There’s a clear social function to urban murals, she says. “They give people a voice. They represent energy and diversity.”

Kohli said she’s created more than 40 murals in central Wisconsin, starting in 2017. Now she notes “they’re popping up all over.”

North Third Street

Social change was on the mind of Gisela Marks when—a few years back—she launched a mural painting project in the neighborhood of her Glass Hat Bar on Third St., just north of the railroad tracks.

She says she felt that the artwork could help draw attention to North Third and create an “art lives here” vibe. “Neighborhood blight and economic growth on our side of the tracks were my main motivation,” she says. 

“There was a lot of support and development in the central downtown, and riverfront, but not on this side of the railroad tracks,” Marks said. “This could be a great little arts district.

“I still envision the Alexander Walkway being an outdoor sculpture garden.” 

She was able to secure a modest amount of funding and find artists interested in creating murals and property owners willing to let their buildings serve as canvases, as it were.

“We obtained submissions from a number of artists and selected 10 we wanted to work with,” Marks said. The artists worked on their building paintings during the Festival of Arts.

All told, Marks says 11-12 murals have been created. In addition to her building, you’ll find murals on Loppnow’s bar, the Polack Inn, Black Purl knitting shop, and a number of other businesses and residences along Second and Third Streets.

Walls of Wittenberg

Urban murals are nothing new to the small town of Wittenberg, 30 miles east of Wausau. 

Back in 2005, the community began sponsoring artists to design and paint murals on the walls of buildings in the downtown area,

It was an effort to put the town back on the map after state highway 29 circumvented the city and motorists whizzed past without seeing more of Wittenberg than the water tower and the exit signs.

According to their website, Lois Smith, one of the town’s leaders, had seen murals on buildings while vacationing in Florida, and thought the idea could be transferred north. That led to the creation of a 501C3 charitable organization called the “Walls of Wittenberg.” The organization raises money to fund mural projects and artist’s fees.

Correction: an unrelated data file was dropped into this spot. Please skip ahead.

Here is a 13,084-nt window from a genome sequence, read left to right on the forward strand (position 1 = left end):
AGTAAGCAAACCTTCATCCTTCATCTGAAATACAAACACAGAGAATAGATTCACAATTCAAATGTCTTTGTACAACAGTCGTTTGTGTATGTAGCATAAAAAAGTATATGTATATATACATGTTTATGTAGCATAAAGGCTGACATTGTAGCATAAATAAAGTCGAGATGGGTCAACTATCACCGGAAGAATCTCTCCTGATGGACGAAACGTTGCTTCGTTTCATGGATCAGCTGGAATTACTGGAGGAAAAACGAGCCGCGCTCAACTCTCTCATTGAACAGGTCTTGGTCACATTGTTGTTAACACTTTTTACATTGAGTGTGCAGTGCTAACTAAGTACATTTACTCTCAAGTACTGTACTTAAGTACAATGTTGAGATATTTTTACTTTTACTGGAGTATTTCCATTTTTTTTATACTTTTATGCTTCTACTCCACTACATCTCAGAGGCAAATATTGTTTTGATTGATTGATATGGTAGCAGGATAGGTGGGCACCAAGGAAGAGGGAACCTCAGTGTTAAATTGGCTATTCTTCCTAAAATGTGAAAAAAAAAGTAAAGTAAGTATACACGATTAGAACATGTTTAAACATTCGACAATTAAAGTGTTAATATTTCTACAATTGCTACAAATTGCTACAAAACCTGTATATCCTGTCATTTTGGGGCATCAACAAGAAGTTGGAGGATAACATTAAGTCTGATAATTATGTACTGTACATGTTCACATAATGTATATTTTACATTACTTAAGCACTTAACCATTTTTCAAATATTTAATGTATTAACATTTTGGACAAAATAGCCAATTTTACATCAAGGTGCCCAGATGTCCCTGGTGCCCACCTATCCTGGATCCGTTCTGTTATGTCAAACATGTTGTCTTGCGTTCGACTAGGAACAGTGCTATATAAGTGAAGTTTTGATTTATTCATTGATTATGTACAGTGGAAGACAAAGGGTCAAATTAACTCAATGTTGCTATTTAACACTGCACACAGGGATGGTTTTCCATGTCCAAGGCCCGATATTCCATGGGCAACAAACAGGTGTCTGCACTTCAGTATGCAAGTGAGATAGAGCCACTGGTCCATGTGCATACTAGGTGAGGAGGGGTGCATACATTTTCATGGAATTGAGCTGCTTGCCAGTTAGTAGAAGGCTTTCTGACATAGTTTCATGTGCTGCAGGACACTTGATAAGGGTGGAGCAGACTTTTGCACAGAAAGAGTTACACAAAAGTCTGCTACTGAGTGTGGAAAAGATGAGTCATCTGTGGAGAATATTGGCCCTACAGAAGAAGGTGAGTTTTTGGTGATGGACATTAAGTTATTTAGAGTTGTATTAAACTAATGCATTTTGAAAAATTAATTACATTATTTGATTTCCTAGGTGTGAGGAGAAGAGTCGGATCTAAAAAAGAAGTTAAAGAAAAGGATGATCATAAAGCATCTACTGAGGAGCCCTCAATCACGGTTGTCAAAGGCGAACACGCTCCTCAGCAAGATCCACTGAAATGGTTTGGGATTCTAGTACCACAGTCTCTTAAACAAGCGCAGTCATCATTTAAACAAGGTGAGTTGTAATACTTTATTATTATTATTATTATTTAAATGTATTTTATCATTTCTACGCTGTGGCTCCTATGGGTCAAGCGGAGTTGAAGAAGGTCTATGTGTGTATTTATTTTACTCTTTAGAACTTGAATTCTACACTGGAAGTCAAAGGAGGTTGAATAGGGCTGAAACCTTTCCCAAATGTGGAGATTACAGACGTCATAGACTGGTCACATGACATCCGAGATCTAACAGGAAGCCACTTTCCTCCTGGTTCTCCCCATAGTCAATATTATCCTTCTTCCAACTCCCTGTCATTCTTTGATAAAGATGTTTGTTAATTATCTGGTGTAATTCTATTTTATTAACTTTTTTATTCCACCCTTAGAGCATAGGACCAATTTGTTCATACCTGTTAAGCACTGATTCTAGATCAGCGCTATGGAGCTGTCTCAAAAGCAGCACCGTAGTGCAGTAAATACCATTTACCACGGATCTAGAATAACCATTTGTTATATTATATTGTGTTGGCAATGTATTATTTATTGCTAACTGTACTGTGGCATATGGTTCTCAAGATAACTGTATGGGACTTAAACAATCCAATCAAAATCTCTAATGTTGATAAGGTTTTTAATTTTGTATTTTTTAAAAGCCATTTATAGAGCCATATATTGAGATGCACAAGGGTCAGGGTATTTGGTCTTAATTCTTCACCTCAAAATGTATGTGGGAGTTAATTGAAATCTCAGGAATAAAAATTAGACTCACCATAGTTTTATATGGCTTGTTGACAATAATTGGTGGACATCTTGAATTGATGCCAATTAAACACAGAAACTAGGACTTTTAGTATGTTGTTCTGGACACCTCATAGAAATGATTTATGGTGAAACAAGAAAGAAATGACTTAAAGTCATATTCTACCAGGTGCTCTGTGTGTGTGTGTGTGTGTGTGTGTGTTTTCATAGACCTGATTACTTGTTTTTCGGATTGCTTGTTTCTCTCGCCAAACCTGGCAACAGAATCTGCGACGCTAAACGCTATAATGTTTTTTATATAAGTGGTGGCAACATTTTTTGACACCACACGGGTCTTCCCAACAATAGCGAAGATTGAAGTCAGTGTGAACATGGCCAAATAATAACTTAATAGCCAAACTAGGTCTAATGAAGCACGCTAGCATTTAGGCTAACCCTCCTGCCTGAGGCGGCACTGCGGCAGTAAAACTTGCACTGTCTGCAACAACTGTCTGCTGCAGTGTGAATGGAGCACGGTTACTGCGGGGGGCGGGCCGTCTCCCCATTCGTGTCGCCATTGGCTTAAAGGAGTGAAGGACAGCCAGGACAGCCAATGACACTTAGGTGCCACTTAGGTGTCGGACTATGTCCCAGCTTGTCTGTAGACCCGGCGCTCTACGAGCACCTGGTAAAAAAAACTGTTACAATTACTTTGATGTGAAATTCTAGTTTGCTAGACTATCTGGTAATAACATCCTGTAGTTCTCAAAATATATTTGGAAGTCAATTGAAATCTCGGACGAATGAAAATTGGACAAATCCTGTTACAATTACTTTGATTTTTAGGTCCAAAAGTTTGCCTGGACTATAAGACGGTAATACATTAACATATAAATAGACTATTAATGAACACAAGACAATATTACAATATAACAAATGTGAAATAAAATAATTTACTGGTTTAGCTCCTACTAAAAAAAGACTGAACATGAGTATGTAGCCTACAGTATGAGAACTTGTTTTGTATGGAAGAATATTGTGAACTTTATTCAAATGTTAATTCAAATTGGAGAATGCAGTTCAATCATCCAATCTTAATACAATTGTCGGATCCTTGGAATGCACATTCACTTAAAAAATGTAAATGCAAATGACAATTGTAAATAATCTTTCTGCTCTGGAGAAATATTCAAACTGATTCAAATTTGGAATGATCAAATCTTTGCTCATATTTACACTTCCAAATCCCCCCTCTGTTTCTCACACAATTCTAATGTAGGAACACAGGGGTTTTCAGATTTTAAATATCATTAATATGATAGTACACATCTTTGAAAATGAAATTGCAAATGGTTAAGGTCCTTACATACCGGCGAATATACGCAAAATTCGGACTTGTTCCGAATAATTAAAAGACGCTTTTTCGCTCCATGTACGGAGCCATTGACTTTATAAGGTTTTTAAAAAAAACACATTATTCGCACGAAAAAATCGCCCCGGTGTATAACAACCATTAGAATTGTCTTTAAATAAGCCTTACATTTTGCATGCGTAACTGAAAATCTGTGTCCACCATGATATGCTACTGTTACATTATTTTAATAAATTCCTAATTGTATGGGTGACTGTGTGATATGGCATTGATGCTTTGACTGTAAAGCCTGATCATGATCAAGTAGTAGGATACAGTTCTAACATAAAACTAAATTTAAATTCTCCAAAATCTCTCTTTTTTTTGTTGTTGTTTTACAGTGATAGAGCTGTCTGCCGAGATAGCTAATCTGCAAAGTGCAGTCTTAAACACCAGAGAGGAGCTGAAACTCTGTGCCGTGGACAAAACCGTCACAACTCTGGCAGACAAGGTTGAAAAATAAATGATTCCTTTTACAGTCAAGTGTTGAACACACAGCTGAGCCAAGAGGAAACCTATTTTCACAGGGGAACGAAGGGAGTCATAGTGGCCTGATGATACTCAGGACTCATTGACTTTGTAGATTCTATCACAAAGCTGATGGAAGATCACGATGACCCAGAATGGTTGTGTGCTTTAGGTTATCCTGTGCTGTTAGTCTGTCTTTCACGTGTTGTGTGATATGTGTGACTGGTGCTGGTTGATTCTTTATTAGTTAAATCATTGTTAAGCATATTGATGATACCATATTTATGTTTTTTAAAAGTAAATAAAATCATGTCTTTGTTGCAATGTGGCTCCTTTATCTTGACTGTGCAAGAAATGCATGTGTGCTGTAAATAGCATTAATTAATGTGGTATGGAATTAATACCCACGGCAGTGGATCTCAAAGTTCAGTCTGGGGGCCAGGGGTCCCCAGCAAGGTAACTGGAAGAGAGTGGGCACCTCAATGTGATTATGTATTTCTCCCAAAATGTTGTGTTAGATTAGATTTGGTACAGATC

To date, over 30 murals have been created by artists invited to participate.  “We get a good variety of artists,” said Elaine Diffor, vice president of the Walls project.  “It’s fun meeting them.”

One of the most popular is the long mural depicting Green Bay Packer history on the side of the supermarket. It was designed by Packer fans, was approved by the Packer organization, and took over a year to create.  Diffor says it’s the site of tailgate parties before Packer games during the football season.

Another favorite is a “trompe-l’oeil” mural of a building. The phrase is French, meaning “to deceive the eye” and makes the image appear to be three-dimensional.

Have the murals served their tourism purpose? Yes, promoters say. Bus tours and visitors come into town especially to pick up a brochure and map and walk the downtown looking at the designs. 

More to come?

“I’ve always thought the support and infrastructure that Wausau has for the arts is impressive for a city of its size,” says Pataconi, citing the Woodson Art Museum, Center for Visual Arts, Wausau Museum of Contemporary Art, Grand Theater, Performing Arts Center, and Wausau Conservatory.  

“It is fantastic to see city leaders, officials, and community organizations embracing this and adding to it with the downtown developments and recent murals.  We need to celebrate this in our community and have an awareness of how special it makes Wausau.  Involving students and residents in their creation provides a sense of ownership, responsibility, and place that will hopefully encourage people to care about and stay in our city.”   

Adds Marks, “Art is one of those constants. No matter what is going on in the world, art endures.”